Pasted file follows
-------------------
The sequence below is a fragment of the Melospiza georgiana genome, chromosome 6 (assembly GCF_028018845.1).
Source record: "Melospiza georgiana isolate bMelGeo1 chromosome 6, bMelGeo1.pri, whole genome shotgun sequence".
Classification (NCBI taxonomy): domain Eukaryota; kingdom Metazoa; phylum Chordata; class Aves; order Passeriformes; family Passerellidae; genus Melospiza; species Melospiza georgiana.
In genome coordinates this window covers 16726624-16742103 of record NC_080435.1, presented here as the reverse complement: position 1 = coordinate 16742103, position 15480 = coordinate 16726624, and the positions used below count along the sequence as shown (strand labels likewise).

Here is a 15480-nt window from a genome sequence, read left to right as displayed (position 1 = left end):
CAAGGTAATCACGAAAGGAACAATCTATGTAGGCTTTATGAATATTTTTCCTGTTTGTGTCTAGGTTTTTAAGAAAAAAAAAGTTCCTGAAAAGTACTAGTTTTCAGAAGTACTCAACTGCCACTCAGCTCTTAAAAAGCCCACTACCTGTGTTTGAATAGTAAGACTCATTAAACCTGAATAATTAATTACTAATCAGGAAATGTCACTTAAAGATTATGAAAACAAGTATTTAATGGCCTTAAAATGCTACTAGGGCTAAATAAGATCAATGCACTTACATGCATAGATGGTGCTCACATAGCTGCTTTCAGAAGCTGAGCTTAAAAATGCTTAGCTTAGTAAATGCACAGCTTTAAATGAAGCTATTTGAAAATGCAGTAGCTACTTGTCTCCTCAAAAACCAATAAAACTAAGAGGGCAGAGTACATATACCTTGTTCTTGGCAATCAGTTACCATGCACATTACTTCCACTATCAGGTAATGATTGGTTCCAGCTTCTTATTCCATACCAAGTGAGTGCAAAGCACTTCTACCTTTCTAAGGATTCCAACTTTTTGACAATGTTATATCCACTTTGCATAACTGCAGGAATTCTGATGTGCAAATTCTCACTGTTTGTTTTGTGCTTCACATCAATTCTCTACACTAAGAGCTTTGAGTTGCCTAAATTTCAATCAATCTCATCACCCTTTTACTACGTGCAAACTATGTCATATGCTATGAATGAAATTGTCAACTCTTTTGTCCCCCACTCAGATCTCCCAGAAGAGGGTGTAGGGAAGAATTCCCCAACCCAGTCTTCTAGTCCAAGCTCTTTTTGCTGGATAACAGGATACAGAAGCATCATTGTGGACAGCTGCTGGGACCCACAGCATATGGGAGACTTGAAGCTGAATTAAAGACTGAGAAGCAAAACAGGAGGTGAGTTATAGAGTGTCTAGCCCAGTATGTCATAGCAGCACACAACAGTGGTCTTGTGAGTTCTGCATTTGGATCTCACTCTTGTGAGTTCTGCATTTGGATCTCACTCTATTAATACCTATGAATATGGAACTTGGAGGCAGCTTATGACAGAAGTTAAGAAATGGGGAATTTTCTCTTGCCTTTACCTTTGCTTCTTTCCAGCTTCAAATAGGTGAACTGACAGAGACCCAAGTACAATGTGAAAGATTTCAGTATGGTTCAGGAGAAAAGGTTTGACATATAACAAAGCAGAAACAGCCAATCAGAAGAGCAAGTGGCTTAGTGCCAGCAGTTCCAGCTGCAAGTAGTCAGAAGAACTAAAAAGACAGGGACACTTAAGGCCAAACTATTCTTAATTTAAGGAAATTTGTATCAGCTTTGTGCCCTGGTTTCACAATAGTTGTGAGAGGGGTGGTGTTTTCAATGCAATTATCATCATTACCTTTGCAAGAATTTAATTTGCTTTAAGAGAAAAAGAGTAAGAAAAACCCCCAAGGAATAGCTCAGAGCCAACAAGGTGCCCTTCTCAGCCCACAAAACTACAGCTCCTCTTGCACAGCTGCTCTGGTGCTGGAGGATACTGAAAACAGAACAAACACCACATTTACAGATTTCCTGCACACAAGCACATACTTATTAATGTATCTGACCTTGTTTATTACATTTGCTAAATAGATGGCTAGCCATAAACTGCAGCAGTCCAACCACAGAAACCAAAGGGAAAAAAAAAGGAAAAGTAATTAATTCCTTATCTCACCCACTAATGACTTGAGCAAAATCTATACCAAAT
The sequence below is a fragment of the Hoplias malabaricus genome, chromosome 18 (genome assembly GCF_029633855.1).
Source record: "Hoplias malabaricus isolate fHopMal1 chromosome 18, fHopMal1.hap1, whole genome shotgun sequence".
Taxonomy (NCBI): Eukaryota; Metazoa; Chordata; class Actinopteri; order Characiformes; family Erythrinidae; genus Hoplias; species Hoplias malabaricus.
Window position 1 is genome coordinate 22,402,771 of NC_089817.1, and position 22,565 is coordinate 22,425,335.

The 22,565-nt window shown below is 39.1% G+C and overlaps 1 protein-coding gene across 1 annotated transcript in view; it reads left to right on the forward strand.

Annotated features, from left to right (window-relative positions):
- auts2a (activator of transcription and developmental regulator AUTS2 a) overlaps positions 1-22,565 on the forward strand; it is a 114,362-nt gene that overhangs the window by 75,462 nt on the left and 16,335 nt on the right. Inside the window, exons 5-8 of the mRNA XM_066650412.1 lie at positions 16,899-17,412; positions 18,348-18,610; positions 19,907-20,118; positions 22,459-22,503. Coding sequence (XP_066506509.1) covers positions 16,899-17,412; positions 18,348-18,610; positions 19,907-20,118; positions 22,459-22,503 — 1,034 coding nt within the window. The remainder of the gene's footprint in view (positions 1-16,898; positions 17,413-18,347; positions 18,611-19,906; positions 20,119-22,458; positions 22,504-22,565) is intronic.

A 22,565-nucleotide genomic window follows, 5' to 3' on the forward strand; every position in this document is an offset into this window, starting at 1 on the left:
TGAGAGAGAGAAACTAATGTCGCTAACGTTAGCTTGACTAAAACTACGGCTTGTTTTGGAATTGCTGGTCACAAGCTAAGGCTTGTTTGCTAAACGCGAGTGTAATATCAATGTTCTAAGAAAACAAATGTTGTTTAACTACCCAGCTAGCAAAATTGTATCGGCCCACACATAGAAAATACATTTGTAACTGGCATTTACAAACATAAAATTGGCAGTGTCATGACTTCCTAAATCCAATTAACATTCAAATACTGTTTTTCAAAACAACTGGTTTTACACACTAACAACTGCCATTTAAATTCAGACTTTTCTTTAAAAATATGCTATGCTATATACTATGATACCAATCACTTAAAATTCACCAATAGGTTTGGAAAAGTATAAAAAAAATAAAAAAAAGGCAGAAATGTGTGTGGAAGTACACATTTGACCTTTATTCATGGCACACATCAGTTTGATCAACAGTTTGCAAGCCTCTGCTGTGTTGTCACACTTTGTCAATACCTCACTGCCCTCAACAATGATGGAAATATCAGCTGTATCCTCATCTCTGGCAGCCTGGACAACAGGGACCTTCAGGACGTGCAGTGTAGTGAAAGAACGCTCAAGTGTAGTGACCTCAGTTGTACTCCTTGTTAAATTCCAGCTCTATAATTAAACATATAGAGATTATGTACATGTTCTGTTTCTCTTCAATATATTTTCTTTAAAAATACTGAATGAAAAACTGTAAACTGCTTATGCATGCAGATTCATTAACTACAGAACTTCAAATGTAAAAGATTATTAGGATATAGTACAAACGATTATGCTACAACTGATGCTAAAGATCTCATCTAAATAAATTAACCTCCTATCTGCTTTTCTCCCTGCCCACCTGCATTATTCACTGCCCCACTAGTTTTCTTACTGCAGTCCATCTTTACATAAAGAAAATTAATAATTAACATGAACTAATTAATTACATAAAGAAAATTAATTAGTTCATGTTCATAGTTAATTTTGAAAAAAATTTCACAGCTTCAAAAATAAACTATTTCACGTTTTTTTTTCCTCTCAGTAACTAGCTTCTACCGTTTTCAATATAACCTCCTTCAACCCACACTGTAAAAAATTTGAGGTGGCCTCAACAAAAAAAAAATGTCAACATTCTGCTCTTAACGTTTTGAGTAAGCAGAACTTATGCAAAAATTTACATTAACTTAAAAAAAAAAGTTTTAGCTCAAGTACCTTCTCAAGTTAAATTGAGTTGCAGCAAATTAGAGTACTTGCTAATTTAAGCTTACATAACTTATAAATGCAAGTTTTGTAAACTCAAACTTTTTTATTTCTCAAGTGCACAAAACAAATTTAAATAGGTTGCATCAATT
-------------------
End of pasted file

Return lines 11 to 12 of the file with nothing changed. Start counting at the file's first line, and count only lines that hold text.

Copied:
The 22,565-nt window shown below is 39.1% G+C and overlaps 1 protein-coding gene across 1 annotated transcript in view; it reads left to right on the forward strand.

Annotated features, from left to right (window-relative positions):